Cliip grimaced, “Poorly, maybe even worse than us. At least we can dive into holes when it gets too hot. Those poor bastards are stuck in big hunks of metal with the colors of the Dominion painted all over their sides. They’re impossible to miss, even in this mess.” A coil-shot narrowly missed their position, it’s sickly red light replacing the ashen cast of the battlefield for a split second before it impacted a short distance to the left of their hiding place, turning a hill into a hole. Blatvec whipped his head around, searching for the source of the disturbance. A burning husk sat where a rover had once hovered. Just a shot fired in the brief moment before extinction.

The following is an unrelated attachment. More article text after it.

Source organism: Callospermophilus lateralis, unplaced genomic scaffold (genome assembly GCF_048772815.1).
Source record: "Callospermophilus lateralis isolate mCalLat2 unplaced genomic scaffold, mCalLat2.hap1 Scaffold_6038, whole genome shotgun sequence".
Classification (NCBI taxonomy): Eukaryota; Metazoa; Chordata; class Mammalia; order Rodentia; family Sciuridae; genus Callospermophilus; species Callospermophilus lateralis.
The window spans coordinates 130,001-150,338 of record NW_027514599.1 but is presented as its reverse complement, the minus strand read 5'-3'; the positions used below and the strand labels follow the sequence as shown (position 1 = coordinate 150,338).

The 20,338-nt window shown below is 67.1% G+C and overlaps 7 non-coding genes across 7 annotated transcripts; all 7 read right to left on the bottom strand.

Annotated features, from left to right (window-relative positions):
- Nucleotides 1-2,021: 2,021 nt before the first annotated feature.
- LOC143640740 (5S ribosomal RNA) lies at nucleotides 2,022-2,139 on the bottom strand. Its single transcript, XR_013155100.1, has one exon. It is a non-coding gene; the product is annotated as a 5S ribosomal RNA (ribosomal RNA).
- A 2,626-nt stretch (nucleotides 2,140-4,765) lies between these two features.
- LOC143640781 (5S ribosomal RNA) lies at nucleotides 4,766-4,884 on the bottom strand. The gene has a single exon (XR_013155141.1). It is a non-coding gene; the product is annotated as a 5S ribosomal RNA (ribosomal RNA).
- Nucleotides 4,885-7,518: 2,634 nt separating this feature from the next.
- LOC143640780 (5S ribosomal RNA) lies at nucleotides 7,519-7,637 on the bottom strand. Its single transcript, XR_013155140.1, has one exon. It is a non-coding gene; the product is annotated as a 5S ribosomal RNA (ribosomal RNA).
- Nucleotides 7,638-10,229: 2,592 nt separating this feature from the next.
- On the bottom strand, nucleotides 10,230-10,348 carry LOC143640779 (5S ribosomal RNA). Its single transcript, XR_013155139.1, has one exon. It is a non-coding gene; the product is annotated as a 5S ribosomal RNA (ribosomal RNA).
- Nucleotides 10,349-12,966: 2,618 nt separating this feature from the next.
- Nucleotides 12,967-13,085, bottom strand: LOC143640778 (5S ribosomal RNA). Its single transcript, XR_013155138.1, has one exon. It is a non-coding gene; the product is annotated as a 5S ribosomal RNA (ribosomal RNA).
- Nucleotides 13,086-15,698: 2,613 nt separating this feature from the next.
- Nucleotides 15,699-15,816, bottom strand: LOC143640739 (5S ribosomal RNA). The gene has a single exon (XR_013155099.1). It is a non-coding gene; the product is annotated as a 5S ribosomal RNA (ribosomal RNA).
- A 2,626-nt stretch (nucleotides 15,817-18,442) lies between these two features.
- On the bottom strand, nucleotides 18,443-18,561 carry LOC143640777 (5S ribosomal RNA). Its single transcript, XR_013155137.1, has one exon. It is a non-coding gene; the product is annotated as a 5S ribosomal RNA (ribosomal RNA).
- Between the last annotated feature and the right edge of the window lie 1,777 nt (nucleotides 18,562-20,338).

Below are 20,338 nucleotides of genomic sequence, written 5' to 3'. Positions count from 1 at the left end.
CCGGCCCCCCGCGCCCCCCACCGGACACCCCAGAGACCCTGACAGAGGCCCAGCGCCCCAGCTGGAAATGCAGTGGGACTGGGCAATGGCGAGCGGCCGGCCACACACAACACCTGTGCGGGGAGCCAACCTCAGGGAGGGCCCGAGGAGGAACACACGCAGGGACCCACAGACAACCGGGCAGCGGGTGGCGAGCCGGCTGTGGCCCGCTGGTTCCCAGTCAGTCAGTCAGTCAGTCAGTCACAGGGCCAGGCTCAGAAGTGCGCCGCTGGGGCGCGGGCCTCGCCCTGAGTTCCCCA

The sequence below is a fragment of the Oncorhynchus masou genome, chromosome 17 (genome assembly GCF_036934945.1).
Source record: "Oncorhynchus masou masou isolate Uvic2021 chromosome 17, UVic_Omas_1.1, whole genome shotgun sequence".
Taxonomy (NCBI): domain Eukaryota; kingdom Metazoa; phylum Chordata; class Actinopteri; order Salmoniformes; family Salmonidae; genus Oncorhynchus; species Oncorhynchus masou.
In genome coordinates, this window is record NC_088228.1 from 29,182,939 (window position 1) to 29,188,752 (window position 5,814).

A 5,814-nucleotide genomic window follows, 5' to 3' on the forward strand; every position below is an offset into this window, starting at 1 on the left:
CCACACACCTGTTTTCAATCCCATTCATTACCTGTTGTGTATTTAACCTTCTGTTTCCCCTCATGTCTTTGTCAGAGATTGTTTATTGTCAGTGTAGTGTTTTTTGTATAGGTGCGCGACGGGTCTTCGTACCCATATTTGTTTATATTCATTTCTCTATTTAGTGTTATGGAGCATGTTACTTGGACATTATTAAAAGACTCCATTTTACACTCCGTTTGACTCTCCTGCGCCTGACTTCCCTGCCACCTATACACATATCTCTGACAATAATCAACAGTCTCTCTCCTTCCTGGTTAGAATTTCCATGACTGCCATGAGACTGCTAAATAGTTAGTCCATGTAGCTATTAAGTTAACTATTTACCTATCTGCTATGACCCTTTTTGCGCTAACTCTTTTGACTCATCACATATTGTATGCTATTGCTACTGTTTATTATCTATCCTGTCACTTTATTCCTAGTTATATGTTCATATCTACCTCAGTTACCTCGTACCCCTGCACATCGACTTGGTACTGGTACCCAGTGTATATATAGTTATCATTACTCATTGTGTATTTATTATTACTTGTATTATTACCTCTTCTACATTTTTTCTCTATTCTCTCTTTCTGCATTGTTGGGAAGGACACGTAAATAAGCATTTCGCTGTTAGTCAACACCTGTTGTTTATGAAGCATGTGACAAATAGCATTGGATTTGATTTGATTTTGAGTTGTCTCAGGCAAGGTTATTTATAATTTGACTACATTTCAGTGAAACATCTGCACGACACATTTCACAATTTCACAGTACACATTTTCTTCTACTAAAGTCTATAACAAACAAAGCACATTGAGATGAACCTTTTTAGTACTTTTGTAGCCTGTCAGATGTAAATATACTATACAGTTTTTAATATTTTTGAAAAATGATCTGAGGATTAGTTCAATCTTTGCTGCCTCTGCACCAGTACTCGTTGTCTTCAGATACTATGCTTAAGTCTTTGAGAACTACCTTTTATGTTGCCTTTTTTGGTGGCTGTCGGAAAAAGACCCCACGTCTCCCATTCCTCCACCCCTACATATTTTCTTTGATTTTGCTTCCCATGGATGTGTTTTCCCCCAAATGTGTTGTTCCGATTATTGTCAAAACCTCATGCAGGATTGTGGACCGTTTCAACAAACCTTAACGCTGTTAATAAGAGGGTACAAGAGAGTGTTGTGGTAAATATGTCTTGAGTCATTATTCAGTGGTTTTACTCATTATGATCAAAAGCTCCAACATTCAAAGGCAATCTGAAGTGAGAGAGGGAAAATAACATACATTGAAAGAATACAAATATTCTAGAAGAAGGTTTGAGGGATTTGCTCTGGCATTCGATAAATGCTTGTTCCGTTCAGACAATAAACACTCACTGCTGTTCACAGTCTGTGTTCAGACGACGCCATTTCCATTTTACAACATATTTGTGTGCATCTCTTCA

Breathing a sigh of relief that they weren’t under attack just yet, Blatvec consulted his gut. It was the main reason he was still alive. He had a sense about the battlefield. He could feel when a turning point was at hand, even though nothing seemed to have changed. His ability had led his men out of more than one tough scrape, but now he felt the current situation was one even his gut couldn’t help him out of. It seemed to be sobbing in despair, which did nothing to bolster his flagging internal morale. It was only his internal morale which was affected, however. He never let his fear show on his face. That would have admitted true defeat. He had to help his men. He had to give them something to fight so that, when the time came, they could die like men, standing up, rather than frightened prey, hiding in their holes, hoping the predator wouldn’t find them.